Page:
7. Hey Guys, I don't really have a vfx background, and it would be fantastic if you could help me out! Attached below is a still (and a link to a video) of what I am trying to achieve. I'm looking to shoot a music video that uses forced perspective (mainly band performance stuff), and I am not quite sure how to go about making it look right. To give a little more context, I'll be shooting with an A7sII camera. My questions are as follows: 1) Did they use a green screen for the people? 2) How do you make the person match with their background? I know lighting is a huge part of it, but I'm referring more to field of video, camera angles etc. Is there an equation that involves the height of the person/building, camera focal length etc. 3) Some of the shots in the video are moving... Is this a fake camera move done in post? Was there a lot of compositing involved? Can this be done practically without heavy post work? 4) I've read that if you're trying to make a person look large, you should film them in slow motion to give the illusion of a large body moving. My question here is with my camera's sensor constraints: I would like to shoot the back plate in 4k for maximum sharpness and better grading (shot full frame), but if I film the individual in slow motion, I'd be working with the equivalent of a super 35 sensor. How can I reconcile the two images to make sure that they visually match? 5) Say I shoot a scene that is back lit: I would have to incorporate the shadow of the person in the shot. Any tips? 6) I need to do this on a small budget: Any tips on achieving a good product cheaply would be greatly appreciated! I know I asked a lot of questions, but I'm having a difficult time finding the information I need online. Thanks for your help! -Sam Link to video:
  8. Hello Cinema Community! I have a music video client who would like psychedelic images in her music video: Options include fractals, light prism effects, kaleidoscopic imagery etc. I am curious, is anyone aware of practical solutions to achieving an end result similar to what I listed above? I realize that I could achieve much of this via a program like After Effects; however, I am curious if doing something like this practically would produce something more organic. If anyone has any experience with this, it would be great to know what methods you used, in addition to seeing visual references of the end result. Lastly, this project is on a shoe string budget!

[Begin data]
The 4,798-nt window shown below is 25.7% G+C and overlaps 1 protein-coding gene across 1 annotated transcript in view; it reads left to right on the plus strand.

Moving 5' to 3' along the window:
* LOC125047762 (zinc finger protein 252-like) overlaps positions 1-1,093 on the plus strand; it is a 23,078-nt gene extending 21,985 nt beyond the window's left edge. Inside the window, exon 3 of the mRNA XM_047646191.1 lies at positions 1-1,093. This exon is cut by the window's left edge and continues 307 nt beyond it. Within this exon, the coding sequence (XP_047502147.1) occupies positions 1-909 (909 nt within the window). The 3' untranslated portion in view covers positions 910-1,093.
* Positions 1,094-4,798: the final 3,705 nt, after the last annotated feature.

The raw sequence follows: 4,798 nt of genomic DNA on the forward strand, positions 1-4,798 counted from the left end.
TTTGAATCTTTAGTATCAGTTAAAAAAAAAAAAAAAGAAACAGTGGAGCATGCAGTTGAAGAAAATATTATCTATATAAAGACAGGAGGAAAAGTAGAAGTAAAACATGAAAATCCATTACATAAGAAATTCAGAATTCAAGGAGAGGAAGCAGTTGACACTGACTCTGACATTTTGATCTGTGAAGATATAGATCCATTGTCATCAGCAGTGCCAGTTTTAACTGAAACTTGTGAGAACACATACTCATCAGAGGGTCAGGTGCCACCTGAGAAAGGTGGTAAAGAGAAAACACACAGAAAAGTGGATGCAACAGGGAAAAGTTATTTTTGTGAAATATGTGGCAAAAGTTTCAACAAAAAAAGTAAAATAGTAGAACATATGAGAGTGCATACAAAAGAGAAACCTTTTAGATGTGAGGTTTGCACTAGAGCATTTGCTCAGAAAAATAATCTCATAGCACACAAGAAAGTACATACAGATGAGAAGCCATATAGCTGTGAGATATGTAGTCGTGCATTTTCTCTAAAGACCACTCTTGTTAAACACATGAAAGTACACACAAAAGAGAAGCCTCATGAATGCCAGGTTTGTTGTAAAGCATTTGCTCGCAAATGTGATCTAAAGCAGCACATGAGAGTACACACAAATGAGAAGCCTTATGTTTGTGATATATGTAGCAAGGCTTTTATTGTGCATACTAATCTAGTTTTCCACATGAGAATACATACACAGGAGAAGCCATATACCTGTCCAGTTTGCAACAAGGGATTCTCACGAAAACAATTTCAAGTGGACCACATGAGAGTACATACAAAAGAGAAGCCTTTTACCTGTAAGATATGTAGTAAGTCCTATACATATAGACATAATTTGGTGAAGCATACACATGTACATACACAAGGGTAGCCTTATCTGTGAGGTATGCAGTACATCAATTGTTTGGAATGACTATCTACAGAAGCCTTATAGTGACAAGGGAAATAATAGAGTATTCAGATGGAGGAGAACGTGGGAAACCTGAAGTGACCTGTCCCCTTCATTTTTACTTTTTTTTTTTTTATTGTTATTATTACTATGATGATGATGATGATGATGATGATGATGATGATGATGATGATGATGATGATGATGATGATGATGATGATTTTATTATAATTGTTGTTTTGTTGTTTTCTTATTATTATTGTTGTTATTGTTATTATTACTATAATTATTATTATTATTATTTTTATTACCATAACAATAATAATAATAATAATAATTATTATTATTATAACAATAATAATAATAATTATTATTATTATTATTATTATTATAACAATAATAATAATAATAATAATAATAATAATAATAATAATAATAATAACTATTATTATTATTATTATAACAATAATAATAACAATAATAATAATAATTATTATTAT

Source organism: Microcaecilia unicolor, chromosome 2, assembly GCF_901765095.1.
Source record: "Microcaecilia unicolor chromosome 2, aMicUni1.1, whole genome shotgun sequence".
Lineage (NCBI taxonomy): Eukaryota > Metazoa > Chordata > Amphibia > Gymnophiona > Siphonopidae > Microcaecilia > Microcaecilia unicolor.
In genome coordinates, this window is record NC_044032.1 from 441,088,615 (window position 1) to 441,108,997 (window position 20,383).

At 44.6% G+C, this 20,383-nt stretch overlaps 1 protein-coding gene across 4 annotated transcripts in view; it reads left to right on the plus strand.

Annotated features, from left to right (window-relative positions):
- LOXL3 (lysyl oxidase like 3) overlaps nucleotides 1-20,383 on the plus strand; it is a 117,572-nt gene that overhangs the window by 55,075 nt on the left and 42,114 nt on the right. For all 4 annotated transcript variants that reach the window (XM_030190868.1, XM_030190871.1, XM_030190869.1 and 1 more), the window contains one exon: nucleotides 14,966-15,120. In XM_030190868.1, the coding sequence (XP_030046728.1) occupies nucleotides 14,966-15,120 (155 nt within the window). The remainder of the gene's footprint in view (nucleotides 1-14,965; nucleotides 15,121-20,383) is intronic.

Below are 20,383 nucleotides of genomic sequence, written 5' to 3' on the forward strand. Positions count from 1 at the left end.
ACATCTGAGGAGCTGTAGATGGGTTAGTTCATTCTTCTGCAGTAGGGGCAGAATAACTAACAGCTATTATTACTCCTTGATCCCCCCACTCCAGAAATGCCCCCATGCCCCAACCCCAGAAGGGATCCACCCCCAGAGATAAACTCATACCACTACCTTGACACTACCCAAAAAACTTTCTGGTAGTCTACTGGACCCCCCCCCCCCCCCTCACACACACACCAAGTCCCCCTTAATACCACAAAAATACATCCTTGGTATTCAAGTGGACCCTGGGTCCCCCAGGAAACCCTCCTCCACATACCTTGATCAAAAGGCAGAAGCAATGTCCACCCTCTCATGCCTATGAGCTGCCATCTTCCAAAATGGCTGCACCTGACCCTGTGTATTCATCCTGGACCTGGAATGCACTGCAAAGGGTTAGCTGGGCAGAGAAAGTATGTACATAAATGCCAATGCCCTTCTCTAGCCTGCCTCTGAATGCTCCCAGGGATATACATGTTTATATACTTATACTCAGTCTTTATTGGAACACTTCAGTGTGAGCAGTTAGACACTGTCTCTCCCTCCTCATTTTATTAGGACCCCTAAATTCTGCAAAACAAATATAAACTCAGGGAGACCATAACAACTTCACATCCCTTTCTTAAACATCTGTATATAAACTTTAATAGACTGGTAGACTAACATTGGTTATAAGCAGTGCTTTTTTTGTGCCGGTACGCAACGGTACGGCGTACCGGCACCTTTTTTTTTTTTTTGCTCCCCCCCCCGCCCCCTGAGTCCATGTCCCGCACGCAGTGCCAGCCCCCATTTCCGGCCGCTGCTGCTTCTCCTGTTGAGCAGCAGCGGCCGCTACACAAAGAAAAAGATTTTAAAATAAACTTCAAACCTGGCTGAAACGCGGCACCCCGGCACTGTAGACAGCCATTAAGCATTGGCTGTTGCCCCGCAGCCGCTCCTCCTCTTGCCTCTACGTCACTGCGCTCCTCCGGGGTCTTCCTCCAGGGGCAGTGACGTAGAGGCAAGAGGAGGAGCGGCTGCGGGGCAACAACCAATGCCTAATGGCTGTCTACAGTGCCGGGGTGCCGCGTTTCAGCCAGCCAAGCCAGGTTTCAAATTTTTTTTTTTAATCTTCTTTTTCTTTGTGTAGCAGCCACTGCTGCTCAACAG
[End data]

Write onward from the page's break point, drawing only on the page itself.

9. Hey Guys, I'm an aspiring cinematographer and I am wondering how best to spend my money to invest in this field. At first, I was dead sent on buying on new camera (looking at the A7s II or the Ursa Mini); however, I have now begun to consider investing in lighting equipment, and opting to rent a camera whenever the need arises. Basically I'm torn: For $3,000 I could buy just a camera body, or I could get an Arri lighting package (x2 150w, 300w, 650w, 1k) and two 4' 2-bank kino lights w/ ballasts off of Ebay. My questions are: Can anyone provide insight into what would be the best and most beneficial course of action? I also have another question based off of the Kino lights: is the output of a 4' 2-bank Kino the same as the output of a 2' 4-bank Kino? What are the benefits to either or? Lastly, is there a better investment I could make that isn't a camera or lighting equipment? Thanks again, and any insight will be greatly appreciated! -Sam
  10. Hey Phil, I was thinking one zoom for $4,000... or the best option within a few thousand dollars of that mark.
  11. Ok, given a budget of $4,000 (or less) per lens, what zooms would you fellas recommend?
  12. Satsuki, What lens options would you utilize for run-n-gun and interviews?
  13. Thanks for your suggestions: I have been looking at the Ursa Mini for myself, but I feel that the cost of CFast cards may turn-off management. One camera that keeps coming up in discussion is the Sony A7s II. Any thoughts on this system compared to the others? One thing the is a prominent consideration is a camera system that- if required- can shoot in a format that requires minimal post-processing for fast turn-around. Thanks, Sam
  14. I'm thinking it would be nice to have upgraded primes in a wide and medium (normal) focal length, while reserving a high quality zoom for the telephoto range. Any thoughts between cine and still lenses? I'm currently exploring Zeiss CP.2s, Canon CN-Es and Schneider Xenons.